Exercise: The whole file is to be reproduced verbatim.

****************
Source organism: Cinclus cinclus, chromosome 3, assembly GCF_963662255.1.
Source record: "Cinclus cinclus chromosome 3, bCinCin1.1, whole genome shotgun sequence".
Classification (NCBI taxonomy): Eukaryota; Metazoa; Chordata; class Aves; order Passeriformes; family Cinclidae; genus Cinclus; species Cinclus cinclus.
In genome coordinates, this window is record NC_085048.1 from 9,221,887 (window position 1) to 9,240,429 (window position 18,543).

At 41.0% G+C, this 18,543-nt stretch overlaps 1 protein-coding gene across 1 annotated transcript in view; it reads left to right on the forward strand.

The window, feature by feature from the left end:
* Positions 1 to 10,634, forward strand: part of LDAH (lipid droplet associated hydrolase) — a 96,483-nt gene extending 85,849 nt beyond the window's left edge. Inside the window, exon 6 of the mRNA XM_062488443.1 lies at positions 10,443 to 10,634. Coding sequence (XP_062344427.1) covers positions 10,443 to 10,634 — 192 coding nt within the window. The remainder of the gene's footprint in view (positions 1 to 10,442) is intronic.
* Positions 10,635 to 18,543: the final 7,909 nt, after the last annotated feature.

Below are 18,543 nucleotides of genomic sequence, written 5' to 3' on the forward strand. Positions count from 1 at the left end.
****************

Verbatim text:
Source organism: Cinclus cinclus, chromosome 3, assembly GCF_963662255.1.
Source record: "Cinclus cinclus chromosome 3, bCinCin1.1, whole genome shotgun sequence".
Classification (NCBI taxonomy): Eukaryota; Metazoa; Chordata; class Aves; order Passeriformes; family Cinclidae; genus Cinclus; species Cinclus cinclus.
In genome coordinates, this window is record NC_085048.1 from 9,221,887 (window position 1) to 9,240,429 (window position 18,543).

At 41.0% G+C, this 18,543-nt stretch overlaps 1 protein-coding gene across 1 annotated transcript in view; it reads left to right on the forward strand.

The window, feature by feature from the left end:
* Positions 1 to 10,634, forward strand: part of LDAH (lipid droplet associated hydrolase) — a 96,483-nt gene extending 85,849 nt beyond the window's left edge. Inside the window, exon 6 of the mRNA XM_062488443.1 lies at positions 10,443 to 10,634. Coding sequence (XP_062344427.1) covers positions 10,443 to 10,634 — 192 coding nt within the window. The remainder of the gene's footprint in view (positions 1 to 10,442) is intronic.
* Positions 10,635 to 18,543: the final 7,909 nt, after the last annotated feature.

Below are 18,543 nucleotides of genomic sequence, written 5' to 3' on the forward strand. Positions count from 1 at the left end.